Michael Mantler: No Answer (WATT/2)

No Answer

Michael Mantler
No Answer

Jack Bruce voices, bass
Carla Bley piano, clavinet, organs
Don Cherry trumpet
Recorded February and July 1973
Blue Rock Studio, New York
Jack Bruce recorded November 1973
Island Studios, London
Mixed March 1974
Blue Rock Studio, New York
Produced by Carla Bley and Michael Mantler

when the panting stops yes so that was true yes the panting
yes the murmur yes in the dark yes
in the mud yes to the mud yes

After landing us in the scenery of Carla Bley’s Tropic Appetites, our journey through the land of WATT brings us to its first stopover in the form of Michael Mantler’s No Answer. Here we are exposed not to the snapshots of that first masterful traversal, but rather to the fitful dreams of our displacement following it, wounded by the act of travel in ways that only the unpunctuated prose of Samuel Beckett can articulate. Drawing on the globally talented trio of vocalist Jack Bruce, trumpeter Don Cherry, and Bley herself on piano, clavinet, and organs, Mantler sets passages from 1964’s How It Is (1964) as if each were a life to be shuffled rather than a memory to be pulled from its deck.

Consisting of two sections—NUMBER SIX and NUMBER TWELVE—of four parts each, No Answer is (curiously) an answer to its own question. This philosophical DNA repeats itself endlessly; only we are privy to a sliver of its helix. Bley’s pianism is the damp ground beneath gray-clouded vocal overdubs, yielding beneath every word as if it were a footprint in the making. The quality of Bruce’s singing lends itself organically to Mantler’s stage, as if the two were made for each other. His delivery is sardonic yet sincere, his falsetto particularly haunting in its naked vulnerability. He walks the line of theatrical refraction, rolling up the fourth wall like a backdrop no longer needed. Thus, he represents a lifelong fascination, pulled into an ephemeral mold.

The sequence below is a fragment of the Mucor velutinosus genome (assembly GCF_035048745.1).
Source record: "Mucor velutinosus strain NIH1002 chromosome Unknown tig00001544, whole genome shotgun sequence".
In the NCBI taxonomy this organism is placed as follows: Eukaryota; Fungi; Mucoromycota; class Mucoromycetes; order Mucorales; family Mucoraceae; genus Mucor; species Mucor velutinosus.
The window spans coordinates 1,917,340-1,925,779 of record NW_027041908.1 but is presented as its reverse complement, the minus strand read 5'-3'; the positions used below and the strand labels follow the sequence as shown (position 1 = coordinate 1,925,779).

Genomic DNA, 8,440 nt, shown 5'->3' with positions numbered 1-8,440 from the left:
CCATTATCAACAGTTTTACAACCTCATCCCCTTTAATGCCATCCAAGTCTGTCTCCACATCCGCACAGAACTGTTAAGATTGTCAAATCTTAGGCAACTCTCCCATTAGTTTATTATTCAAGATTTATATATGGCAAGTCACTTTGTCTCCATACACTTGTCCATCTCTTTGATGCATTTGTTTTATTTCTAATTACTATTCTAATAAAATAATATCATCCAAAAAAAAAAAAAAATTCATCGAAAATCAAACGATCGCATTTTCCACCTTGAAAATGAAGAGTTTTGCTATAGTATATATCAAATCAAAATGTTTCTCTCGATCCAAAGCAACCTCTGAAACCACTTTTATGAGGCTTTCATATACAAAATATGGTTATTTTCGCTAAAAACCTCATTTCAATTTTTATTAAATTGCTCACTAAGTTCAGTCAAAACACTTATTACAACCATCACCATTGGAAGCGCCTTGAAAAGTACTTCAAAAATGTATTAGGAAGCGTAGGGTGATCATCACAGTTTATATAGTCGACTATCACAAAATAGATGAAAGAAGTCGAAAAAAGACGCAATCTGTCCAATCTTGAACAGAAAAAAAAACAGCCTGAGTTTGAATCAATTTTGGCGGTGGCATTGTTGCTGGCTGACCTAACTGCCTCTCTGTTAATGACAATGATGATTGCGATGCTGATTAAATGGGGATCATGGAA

Though the novel itself is a slog through mud and violence, there’s something unclothed about the music that adds an entirely different level to its interpretation. Bley is the curio collector in this regard, at some points rummaging through a closet of memory while at others dancing among the bits of relics she has unearthed. As for Cherry, he is a voice from the past, chanting and bubbling through terrestrial forms of communication.

The second half of the program is introduced via clavinet and Bruce’s congregation of selves. In the context of this vibrant execution, we find ourselves caught in the web of inner meanings over outward appearances. The effect is such that, even when Bruce breaks open a bottle of funk with his bass, there is little to be hopeful for in the bleakness of things. In a reversal of fortune, fire comes before smoke, sinking into the darkness of Bley’s organ in the slow tumble of a drunken tourist.

nothing to emend there no the arms spread yes
like a cross no answer
LIKE A CROSS no answer YES OR NO yes

No Answer back